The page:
Fraser, Co, 1907. Courtesy Denver Public Library

In 1907, Anderson moved to the the tiny mountain town of Fraser, Colorado, elevation 8,500 feet, where she concentrated on regaining her health, telling no one that she was a doctor. She moved into a shack right beside the railroad and spent the winter traversing the drifts in her snowshoes. By spring, her friend Cora, who owned the general store, declared that she looked as healthy as “a lumberjack” (42) and asked  her to help out clerking at the store. Eager to repay her friend for looking after her, she agreed. She maintained her anonymity until a young cowboy, who had heard rumors that she might be a doctor, rushed into the store asking for help to save Dave. Although hesitant to reveal her identity, she knew she had to go. When she arrived at the scene, she discovered that Dave was a horse. A crowd gathered as she stitched up the badly injured horse, and from that day on, she was Doc Susie to the townspeople and soon built up a successful practice.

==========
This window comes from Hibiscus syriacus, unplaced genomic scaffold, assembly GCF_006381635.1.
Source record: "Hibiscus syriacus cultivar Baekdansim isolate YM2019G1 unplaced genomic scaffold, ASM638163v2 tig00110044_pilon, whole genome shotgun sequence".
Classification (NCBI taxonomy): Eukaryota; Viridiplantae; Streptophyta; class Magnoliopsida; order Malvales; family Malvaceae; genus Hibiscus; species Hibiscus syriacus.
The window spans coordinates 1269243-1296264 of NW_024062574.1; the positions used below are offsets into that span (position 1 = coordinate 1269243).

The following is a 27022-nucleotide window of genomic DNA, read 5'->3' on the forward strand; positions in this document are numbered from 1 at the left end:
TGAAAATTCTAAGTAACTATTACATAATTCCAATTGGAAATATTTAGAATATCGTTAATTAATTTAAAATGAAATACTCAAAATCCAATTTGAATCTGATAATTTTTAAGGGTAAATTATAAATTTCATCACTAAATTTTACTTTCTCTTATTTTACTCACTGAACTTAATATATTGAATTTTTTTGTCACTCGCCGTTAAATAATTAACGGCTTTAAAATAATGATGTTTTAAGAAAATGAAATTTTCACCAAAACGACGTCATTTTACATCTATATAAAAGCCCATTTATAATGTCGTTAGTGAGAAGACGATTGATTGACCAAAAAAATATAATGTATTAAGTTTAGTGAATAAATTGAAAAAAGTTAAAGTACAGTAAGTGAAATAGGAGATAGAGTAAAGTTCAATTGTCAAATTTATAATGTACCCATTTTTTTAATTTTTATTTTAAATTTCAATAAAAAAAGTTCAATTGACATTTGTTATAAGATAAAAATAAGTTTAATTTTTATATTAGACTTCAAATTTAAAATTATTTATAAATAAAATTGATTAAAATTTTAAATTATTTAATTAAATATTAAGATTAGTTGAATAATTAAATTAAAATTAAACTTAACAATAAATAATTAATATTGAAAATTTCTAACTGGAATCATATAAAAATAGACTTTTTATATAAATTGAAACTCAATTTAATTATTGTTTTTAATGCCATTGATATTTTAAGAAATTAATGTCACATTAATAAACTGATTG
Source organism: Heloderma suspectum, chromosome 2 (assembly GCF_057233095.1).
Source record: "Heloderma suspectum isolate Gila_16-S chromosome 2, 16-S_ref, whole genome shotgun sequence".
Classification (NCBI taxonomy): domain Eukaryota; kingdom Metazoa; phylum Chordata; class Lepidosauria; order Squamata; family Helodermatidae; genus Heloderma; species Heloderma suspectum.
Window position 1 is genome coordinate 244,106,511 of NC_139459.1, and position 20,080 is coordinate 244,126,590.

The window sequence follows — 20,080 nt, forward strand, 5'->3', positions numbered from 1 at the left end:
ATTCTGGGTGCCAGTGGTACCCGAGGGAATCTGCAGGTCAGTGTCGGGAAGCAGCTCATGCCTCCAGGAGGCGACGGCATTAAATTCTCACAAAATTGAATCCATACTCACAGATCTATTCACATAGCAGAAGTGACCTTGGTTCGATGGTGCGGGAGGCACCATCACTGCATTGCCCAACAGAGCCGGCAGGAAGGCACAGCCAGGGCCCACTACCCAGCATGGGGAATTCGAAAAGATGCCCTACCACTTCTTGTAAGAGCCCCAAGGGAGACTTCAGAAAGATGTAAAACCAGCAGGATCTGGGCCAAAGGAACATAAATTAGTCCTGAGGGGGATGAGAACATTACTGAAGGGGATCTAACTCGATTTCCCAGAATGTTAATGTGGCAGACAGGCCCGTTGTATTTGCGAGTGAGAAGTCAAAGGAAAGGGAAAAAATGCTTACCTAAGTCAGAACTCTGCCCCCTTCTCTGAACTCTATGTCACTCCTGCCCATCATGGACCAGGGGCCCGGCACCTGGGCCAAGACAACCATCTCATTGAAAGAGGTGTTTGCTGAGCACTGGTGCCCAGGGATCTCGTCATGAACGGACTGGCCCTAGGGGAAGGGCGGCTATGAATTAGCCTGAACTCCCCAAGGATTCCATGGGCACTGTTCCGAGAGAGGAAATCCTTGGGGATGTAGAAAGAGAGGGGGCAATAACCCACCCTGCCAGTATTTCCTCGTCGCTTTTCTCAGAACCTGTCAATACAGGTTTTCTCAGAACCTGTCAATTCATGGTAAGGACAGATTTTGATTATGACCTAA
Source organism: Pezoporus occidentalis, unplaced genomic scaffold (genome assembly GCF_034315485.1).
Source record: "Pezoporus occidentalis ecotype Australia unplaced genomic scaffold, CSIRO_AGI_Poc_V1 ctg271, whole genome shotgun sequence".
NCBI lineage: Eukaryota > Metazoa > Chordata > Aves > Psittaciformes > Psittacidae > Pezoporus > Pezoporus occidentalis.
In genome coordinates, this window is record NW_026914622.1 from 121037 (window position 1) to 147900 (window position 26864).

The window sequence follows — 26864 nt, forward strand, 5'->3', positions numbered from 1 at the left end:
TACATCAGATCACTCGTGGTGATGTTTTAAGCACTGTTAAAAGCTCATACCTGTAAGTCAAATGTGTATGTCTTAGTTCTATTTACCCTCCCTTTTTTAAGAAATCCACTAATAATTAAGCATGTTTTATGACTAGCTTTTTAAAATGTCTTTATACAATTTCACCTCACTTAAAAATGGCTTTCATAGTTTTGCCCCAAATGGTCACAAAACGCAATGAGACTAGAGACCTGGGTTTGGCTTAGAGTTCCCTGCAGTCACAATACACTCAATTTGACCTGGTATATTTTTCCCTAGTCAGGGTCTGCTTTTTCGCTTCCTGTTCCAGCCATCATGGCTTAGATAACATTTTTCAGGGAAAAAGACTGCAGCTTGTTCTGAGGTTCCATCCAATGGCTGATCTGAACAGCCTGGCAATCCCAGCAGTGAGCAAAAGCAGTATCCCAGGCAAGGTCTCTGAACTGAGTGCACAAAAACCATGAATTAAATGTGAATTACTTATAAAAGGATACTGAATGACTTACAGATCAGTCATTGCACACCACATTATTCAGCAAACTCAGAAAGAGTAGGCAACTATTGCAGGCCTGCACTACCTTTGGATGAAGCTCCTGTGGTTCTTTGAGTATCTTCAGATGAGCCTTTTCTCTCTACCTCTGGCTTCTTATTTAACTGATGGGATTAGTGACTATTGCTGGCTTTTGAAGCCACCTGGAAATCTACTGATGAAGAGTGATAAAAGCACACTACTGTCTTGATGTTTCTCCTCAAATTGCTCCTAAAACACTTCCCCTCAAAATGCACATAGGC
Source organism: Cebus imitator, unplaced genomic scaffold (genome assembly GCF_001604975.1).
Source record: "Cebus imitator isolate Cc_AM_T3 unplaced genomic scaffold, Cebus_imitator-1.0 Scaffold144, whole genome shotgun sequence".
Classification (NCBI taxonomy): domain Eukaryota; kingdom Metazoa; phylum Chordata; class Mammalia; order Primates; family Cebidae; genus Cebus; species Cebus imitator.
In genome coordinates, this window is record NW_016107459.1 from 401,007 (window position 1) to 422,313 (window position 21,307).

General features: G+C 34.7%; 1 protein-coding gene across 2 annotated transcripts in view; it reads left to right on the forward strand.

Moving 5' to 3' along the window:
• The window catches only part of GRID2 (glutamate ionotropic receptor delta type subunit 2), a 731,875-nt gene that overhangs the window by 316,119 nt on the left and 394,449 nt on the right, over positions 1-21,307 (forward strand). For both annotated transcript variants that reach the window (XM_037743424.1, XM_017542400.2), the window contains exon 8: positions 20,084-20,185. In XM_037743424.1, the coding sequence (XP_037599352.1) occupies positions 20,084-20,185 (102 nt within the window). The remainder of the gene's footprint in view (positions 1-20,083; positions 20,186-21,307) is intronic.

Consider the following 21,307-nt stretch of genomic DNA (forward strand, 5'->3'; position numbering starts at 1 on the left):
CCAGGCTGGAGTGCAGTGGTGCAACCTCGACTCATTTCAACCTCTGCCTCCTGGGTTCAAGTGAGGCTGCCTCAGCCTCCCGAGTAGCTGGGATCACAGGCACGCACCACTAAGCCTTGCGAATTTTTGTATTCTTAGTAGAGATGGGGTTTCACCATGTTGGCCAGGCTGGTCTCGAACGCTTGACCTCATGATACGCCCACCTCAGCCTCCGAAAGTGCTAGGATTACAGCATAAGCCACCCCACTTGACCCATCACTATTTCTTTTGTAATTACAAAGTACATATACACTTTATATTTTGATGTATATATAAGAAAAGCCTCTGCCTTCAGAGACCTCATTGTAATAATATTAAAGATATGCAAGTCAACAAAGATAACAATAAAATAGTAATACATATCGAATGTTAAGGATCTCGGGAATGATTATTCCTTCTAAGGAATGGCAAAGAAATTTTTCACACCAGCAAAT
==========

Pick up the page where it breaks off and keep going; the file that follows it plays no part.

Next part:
Although Doc Susie was respected as a physician, especially renowned from her pneumonia cure, she was always nearly destitute as most of her patients were poor and only able to pay her with firewood or food. When the 6.2 mile long Moffat Tunnel was dug through the mountains near Fraser in the 1920s, she doctored the many men who were injured in the hazardous work, and also took on the job of Grand County Coroner. This steady salary helped her survive. Doc Susie lived in Fraser the rest of her life, practicing medicine there for 60 years. She died at age 90 and is buried Mt. Pisgah Cemetery in Cripple Creek.